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My laptop running Windows 7 Ultimate (non OEM) died on me today and it has tonnes of stuff on it - my projects, Visual Studio and office installations, etc. etc.

I am getting a new laptop from somewhere and was wondering if I could just unplug the hard disk from my original (dead) machine and plug it into the new one.

I remember trying this once with Windows Xp (on a desktop) and the OS crashed on boot and I had to reinstall everything again.

I have read about sysprep but by the looks of it, it can be used only when the host computer is alive and kicking -- which mine isn't.

My old laptop was a Compaq Pressario v3000 (3 years old) on an AMD and the new one is going to be a new dual core Intel HP laptop.

Any ideas?

Thanks!

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The (chipset driver) reasons you couldn't migrate an XP install are supposed to be fixed from Vista onwards. Can't say I've tried it yet though. –  bobince Dec 23 '09 at 13:19

6 Answers 6

up vote 2 down vote accepted

the drivers in use are completely different between your old computer and the new one. You can plug it in and turn it on, but be prepared to spend a lot of time updating drivers, if it works at all. you should try booting into safe mode first, and then update your chipset drivers first. HP should have a list of drivers for your machine and the order to install them.

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by the time you're done sorting out all the little tidbits (drivers, permissions, explaining to a microsoft rep why the activation has failed, etc.) you could have installed windows 7 from scratch on 10 machines.

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You can't boot off that hard drive, as the drivers don't match between the two computers. You'll get an instant BSOD on boot. To recover your data, boot to a Linux LiveCD, and copy your files to an external HDD, flash drive, or couple of discs.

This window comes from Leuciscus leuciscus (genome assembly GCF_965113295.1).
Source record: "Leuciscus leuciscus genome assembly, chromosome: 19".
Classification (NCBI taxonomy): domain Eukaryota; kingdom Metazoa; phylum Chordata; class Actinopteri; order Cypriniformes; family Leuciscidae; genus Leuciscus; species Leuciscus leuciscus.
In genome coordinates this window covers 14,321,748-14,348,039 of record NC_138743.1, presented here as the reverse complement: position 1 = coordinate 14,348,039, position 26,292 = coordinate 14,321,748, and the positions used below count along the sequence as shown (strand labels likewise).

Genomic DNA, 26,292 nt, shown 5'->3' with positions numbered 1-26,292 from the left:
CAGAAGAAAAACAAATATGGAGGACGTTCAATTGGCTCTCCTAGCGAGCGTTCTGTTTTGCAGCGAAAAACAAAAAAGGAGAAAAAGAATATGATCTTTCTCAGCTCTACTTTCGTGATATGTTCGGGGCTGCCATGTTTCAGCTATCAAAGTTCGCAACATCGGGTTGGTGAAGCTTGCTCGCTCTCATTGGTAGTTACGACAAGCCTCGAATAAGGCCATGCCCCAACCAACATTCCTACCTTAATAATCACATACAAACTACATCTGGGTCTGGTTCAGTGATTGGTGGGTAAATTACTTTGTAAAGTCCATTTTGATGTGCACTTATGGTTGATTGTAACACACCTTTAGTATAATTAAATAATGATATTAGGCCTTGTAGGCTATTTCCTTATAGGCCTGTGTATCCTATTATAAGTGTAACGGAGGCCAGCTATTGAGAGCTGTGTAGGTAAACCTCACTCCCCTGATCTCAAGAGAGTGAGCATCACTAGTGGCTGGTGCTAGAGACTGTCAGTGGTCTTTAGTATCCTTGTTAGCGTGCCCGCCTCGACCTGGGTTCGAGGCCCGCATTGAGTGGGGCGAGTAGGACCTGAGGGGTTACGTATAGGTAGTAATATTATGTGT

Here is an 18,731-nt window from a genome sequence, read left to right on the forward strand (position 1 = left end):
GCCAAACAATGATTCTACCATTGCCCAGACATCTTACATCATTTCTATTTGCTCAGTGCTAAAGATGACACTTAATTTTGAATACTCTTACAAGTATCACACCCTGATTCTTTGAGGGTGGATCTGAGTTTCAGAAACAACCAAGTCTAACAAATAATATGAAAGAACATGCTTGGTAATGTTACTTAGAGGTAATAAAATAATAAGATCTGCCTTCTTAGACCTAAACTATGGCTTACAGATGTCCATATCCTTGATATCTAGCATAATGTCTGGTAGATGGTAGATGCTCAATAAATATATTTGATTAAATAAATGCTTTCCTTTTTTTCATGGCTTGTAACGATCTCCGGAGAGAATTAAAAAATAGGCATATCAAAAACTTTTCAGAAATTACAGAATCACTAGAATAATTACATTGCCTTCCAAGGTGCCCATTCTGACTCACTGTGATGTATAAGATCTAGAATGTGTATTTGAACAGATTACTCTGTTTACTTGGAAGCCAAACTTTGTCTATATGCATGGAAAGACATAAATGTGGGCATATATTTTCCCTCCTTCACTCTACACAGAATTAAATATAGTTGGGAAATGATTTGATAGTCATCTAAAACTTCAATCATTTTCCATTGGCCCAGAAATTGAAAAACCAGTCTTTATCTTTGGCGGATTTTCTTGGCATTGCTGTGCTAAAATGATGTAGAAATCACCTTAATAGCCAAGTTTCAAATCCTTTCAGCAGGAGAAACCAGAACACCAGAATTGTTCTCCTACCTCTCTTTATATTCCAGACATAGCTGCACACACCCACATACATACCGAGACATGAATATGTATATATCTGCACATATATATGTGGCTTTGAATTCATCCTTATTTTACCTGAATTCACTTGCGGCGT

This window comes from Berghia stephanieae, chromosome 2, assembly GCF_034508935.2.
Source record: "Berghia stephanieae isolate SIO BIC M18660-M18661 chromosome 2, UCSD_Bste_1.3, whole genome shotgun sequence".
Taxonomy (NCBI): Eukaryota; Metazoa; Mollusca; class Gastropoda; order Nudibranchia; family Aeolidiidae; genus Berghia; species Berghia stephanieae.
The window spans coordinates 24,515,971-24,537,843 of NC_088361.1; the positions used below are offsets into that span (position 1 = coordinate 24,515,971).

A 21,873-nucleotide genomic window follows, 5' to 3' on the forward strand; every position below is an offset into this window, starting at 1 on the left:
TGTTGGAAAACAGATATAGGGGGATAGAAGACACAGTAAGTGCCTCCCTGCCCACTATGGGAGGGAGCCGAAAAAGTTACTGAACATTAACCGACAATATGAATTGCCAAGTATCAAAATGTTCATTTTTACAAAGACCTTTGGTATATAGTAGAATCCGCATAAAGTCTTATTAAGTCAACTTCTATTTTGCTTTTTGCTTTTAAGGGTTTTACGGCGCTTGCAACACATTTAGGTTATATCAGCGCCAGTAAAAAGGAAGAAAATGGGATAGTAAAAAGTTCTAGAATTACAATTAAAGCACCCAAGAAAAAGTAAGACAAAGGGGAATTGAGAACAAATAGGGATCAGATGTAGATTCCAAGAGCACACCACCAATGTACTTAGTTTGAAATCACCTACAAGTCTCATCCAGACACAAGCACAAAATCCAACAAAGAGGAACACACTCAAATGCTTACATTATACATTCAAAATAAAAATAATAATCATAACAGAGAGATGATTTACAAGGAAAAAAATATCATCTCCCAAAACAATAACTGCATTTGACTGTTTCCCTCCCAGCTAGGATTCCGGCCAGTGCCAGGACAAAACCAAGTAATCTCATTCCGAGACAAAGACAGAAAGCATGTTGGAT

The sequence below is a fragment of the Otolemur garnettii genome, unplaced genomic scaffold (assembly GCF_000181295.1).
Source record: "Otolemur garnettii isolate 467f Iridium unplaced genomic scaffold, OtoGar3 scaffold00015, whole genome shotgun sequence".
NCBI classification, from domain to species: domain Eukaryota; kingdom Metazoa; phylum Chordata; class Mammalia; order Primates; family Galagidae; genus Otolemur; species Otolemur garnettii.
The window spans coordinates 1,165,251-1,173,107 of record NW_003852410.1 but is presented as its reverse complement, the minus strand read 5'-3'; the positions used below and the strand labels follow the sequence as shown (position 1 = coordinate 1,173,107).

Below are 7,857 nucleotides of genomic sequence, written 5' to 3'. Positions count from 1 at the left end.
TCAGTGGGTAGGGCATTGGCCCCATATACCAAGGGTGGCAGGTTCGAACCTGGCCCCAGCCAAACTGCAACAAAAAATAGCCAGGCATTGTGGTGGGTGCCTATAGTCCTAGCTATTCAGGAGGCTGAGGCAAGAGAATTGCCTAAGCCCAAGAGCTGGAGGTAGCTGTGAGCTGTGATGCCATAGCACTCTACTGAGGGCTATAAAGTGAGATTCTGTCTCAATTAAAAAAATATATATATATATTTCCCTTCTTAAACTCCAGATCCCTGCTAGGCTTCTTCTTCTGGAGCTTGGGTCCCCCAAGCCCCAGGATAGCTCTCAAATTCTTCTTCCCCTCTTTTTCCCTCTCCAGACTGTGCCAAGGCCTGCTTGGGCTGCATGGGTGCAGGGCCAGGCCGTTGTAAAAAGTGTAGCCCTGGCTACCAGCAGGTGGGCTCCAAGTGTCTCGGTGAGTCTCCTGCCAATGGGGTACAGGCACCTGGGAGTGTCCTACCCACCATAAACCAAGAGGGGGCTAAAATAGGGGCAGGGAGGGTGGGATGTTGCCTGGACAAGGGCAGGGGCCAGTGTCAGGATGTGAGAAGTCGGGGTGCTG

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At work I can take a Ghost image of an IBM T60 and apply it to a HP EliteBook and get it to run. The first thing I do is once I have put the original image on the new laptop I run a repair on it. After the repair, that's when the fun starts in terms of updating the drivers. So yes, I absolutely think this can be done.

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This could only work if the two machines are reasonably similar (of same manufacture).
However, be prepared that you'll need to re-activate Windows 7. If you'll wish to use the old Windows 7 serial number on the new machine, this might work, or you might need to explain (beg) the issue to Microsoft Support.

If the two machines are not similar, you'll need to reinstall all programs and copy all data. If you don't have written down all serial numbers and need to recuperate them, you can put the disk in the new machine and do a Safe reboot, recuperate the serials, then restore the new disk (the old disk can stay as a 2nd disk if there's place for it).

See this article : "Top 13 Free Product Key Finder Programs".

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I've never been successful in swapping harddrives around for the issues Nathan mentions above... If you're unsuccessful swapping HDDs out like that, you could mount the old HDD in an external caddy and get your data off that way, but that won't solve the issues with your installed apps :/

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